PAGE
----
auto cover UvThe other thing that should be considered is do you have a fence around you pool/backyard.  Obviously an open pool in your yard that is not fenced in, and sits open is somewhat of a liability.  If you have a fence around your pool and you don’t have a heat pump or gas heater then you may want to leave your pool open during the mid day heat to allow your water to heat up.  Although you may have a fence around the pool there is still a certain amount of liability to worry about.

Ultimately I find it to be more beneficial to keep your pool covered when it is not in use.  You will cut down on heating costs, decrease the amount of potential debris in your pool, and be able to rest easy knowing that nobody can gain access to your pool while you are not around.

Let the Pros Build Your Pool

It has come to my attention that there are quite a few people buying vinyl liner in ground swimming pool kits online and building them on their own.  This may seem like a good idea in the aspect that it will save money.  However there is a downside to doing this.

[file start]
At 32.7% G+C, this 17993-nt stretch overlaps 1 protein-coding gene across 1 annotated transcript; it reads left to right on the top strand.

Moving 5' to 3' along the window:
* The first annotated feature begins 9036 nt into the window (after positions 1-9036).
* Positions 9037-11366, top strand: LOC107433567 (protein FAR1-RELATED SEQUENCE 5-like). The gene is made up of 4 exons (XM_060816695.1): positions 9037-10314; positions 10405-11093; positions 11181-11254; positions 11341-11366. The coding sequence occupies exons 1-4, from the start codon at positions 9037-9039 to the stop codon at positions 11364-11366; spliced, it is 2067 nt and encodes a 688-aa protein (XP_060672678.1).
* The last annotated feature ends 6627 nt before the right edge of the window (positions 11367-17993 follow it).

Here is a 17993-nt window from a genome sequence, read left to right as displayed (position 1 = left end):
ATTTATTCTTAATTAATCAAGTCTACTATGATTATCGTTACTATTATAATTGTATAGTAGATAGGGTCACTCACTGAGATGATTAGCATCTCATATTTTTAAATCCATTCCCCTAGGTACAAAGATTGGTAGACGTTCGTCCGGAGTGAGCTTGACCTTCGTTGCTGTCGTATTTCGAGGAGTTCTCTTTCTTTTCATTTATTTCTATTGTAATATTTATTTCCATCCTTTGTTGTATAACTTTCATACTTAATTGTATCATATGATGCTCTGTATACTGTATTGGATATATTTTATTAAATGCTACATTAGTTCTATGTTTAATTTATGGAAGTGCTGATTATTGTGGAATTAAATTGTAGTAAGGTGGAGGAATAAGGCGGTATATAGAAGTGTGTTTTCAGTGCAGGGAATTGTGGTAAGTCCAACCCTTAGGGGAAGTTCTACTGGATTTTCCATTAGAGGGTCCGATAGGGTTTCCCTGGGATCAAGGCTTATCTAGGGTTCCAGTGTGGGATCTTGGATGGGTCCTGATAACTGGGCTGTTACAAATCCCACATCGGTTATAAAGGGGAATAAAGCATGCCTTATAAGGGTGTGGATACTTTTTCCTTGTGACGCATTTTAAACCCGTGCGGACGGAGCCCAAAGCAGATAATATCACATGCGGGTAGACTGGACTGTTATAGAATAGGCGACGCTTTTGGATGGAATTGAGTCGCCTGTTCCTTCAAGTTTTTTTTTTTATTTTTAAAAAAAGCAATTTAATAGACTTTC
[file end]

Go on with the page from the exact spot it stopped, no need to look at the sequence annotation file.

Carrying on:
Think about it this way.  Companies that build these pools usually have a good deal of experience to rely on when something previously unseen comes to light.  When building a pool there are many things that must be done throughout the process.  First is that you will need to have all of the appropriate permits to do the things required in building a swimming pool.  In addition to that you will also have to have inspections done throughout the process.  These things represent costs that you may not have taken into consideration.  Having a pool professional build your pool will allow you to rest easy knowing that all the appropriate permits and inspections are being obtained.  It is my personal recommendation to have a company that has been in business for a while build your pool.  They will likely know what permits they will need and what kinds of inspections will need to be done.  This is only the start of it.